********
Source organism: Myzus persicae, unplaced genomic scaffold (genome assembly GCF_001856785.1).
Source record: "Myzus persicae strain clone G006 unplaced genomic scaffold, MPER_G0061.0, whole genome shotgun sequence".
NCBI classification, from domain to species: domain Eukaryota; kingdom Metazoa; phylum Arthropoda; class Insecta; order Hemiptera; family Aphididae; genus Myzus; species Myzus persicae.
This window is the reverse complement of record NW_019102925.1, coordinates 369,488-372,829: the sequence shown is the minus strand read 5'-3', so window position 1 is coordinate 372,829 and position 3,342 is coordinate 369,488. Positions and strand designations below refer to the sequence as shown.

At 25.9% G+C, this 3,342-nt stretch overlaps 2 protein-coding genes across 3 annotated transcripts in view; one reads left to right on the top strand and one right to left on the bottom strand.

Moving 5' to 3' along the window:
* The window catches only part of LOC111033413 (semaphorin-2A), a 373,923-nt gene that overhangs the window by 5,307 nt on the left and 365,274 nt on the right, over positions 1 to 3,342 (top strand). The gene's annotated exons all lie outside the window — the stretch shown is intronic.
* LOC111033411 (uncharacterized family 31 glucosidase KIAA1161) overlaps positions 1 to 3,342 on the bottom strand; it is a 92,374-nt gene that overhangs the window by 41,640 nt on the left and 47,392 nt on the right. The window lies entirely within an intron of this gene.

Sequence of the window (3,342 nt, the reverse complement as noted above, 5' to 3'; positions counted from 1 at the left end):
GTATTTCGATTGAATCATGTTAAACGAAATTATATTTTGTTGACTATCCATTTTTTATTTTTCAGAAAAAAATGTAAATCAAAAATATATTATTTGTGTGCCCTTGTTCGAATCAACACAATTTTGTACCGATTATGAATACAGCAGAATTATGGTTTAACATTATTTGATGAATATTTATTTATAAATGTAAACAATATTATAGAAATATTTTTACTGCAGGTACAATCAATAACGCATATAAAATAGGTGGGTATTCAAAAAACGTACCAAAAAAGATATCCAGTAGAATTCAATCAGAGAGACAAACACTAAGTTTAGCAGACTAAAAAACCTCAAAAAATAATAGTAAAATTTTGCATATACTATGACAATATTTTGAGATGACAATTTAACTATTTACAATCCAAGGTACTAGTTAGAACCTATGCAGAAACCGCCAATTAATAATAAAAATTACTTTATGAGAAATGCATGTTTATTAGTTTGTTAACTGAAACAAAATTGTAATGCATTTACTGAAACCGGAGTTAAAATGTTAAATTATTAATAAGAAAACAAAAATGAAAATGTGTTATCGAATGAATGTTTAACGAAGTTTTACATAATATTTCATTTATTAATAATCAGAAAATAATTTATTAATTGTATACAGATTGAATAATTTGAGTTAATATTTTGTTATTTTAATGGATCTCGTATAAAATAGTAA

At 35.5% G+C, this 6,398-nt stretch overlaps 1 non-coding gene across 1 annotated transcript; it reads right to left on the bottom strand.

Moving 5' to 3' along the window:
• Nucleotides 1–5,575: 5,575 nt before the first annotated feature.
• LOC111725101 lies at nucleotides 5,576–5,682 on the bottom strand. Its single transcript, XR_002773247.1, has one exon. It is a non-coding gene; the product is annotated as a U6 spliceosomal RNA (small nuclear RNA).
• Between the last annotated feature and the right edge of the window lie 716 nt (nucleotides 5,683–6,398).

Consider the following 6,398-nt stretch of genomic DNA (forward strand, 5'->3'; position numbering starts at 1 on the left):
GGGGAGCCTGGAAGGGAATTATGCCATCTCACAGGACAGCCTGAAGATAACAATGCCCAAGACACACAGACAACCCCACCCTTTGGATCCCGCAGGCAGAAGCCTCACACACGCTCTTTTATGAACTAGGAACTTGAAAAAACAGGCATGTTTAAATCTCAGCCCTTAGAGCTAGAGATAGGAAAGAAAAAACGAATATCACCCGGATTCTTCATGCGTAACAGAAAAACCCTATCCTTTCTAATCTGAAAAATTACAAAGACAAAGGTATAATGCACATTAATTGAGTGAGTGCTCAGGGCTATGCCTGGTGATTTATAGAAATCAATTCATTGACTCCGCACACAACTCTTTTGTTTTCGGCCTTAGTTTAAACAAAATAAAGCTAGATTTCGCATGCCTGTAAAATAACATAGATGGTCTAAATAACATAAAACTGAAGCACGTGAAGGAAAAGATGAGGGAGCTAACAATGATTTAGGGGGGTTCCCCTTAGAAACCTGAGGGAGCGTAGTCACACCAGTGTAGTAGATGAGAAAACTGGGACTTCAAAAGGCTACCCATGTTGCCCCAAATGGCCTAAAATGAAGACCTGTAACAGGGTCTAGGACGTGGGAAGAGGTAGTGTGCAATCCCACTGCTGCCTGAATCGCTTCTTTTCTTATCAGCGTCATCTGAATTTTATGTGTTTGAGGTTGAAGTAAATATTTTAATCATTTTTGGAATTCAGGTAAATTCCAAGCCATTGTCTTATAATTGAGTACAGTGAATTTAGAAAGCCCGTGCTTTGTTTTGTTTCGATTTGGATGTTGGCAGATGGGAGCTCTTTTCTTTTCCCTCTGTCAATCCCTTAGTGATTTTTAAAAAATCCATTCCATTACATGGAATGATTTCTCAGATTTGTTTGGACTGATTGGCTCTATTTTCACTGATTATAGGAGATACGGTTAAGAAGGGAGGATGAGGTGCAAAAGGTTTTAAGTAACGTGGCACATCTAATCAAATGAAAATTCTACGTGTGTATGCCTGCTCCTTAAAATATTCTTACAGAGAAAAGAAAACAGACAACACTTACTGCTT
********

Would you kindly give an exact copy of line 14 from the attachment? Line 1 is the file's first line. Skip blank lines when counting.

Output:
• LOC111725101 lies at nucleotides 5,576–5,682 on the bottom strand. Its single transcript, XR_002773247.1, has one exon. It is a non-coding gene; the product is annotated as a U6 spliceosomal RNA (small nuclear RNA).